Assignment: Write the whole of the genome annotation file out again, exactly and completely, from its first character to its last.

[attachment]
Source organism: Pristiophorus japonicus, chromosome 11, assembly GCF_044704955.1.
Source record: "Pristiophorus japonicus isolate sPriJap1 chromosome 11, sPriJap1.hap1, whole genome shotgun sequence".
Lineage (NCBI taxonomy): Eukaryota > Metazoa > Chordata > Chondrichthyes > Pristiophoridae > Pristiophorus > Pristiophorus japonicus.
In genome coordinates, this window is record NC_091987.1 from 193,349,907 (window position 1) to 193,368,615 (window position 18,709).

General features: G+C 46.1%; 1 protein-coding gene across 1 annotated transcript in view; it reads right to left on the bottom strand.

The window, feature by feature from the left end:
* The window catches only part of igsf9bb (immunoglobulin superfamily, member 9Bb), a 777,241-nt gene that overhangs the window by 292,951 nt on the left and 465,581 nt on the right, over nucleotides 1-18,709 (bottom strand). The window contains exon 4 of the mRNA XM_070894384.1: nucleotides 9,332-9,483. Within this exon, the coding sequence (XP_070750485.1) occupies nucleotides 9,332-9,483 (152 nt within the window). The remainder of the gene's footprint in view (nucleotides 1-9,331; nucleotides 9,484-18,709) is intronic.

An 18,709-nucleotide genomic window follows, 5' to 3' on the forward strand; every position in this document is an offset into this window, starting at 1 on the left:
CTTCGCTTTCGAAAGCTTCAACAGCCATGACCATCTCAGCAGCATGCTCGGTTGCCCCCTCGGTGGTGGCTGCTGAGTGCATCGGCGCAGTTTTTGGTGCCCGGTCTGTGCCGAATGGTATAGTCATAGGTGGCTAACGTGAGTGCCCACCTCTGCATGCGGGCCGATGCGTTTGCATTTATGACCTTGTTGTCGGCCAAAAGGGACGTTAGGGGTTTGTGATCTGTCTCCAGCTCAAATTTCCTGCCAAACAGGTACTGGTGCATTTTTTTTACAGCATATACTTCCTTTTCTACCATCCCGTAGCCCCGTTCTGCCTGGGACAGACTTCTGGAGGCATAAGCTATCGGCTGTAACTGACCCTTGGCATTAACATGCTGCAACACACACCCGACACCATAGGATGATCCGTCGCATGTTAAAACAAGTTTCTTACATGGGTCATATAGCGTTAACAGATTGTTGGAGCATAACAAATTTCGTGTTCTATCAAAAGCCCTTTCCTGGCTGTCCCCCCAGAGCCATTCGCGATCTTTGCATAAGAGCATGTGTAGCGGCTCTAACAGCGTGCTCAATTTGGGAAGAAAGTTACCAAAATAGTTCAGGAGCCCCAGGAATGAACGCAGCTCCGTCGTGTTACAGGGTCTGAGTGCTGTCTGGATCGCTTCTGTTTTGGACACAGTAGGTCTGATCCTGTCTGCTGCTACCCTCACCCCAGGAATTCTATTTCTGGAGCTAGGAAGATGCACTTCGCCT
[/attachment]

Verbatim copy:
Source organism: Pristiophorus japonicus, chromosome 11, assembly GCF_044704955.1.
Source record: "Pristiophorus japonicus isolate sPriJap1 chromosome 11, sPriJap1.hap1, whole genome shotgun sequence".
Lineage (NCBI taxonomy): Eukaryota > Metazoa > Chordata > Chondrichthyes > Pristiophoridae > Pristiophorus > Pristiophorus japonicus.
In genome coordinates, this window is record NC_091987.1 from 193,349,907 (window position 1) to 193,368,615 (window position 18,709).

General features: G+C 46.1%; 1 protein-coding gene across 1 annotated transcript in view; it reads right to left on the bottom strand.

The window, feature by feature from the left end:
* The window catches only part of igsf9bb (immunoglobulin superfamily, member 9Bb), a 777,241-nt gene that overhangs the window by 292,951 nt on the left and 465,581 nt on the right, over nucleotides 1-18,709 (bottom strand). The window contains exon 4 of the mRNA XM_070894384.1: nucleotides 9,332-9,483. Within this exon, the coding sequence (XP_070750485.1) occupies nucleotides 9,332-9,483 (152 nt within the window). The remainder of the gene's footprint in view (nucleotides 1-9,331; nucleotides 9,484-18,709) is intronic.

An 18,709-nucleotide genomic window follows, 5' to 3' on the forward strand; every position in this document is an offset into this window, starting at 1 on the left:
CTTCGCTTTCGAAAGCTTCAACAGCCATGACCATCTCAGCAGCATGCTCGGTTGCCCCCTCGGTGGTGGCTGCTGAGTGCATCGGCGCAGTTTTTGGTGCCCGGTCTGTGCCGAATGGTATAGTCATAGGTGGCTAACGTGAGTGCCCACCTCTGCATGCGGGCCGATGCGTTTGCATTTATGACCTTGTTGTCGGCCAAAAGGGACGTTAGGGGTTTGTGATCTGTCTCCAGCTCAAATTTCCTGCCAAACAGGTACTGGTGCATTTTTTTTACAGCATATACTTCCTTTTCTACCATCCCGTAGCCCCGTTCTGCCTGGGACAGACTTCTGGAGGCATAAGCTATCGGCTGTAACTGACCCTTGGCATTAACATGCTGCAACACACACCCGACACCATAGGATGATCCGTCGCATGTTAAAACAAGTTTCTTACATGGGTCATATAGCGTTAACAGATTGTTGGAGCATAACAAATTTCGTGTTCTATCAAAAGCCCTTTCCTGGCTGTCCCCCCAGAGCCATTCGCGATCTTTGCATAAGAGCATGTGTAGCGGCTCTAACAGCGTGCTCAATTTGGGAAGAAAGTTACCAAAATAGTTCAGGAGCCCCAGGAATGAACGCAGCTCCGTCGTGTTACAGGGTCTGAGTGCTGTCTGGATCGCTTCTGTTTTGGACACAGTAGGTCTGATCCTGTCTGCTGCTACCCTCACCCCAGGAATTCTATTTCTGGAGCTAGGAAGATGCACTTCGCCT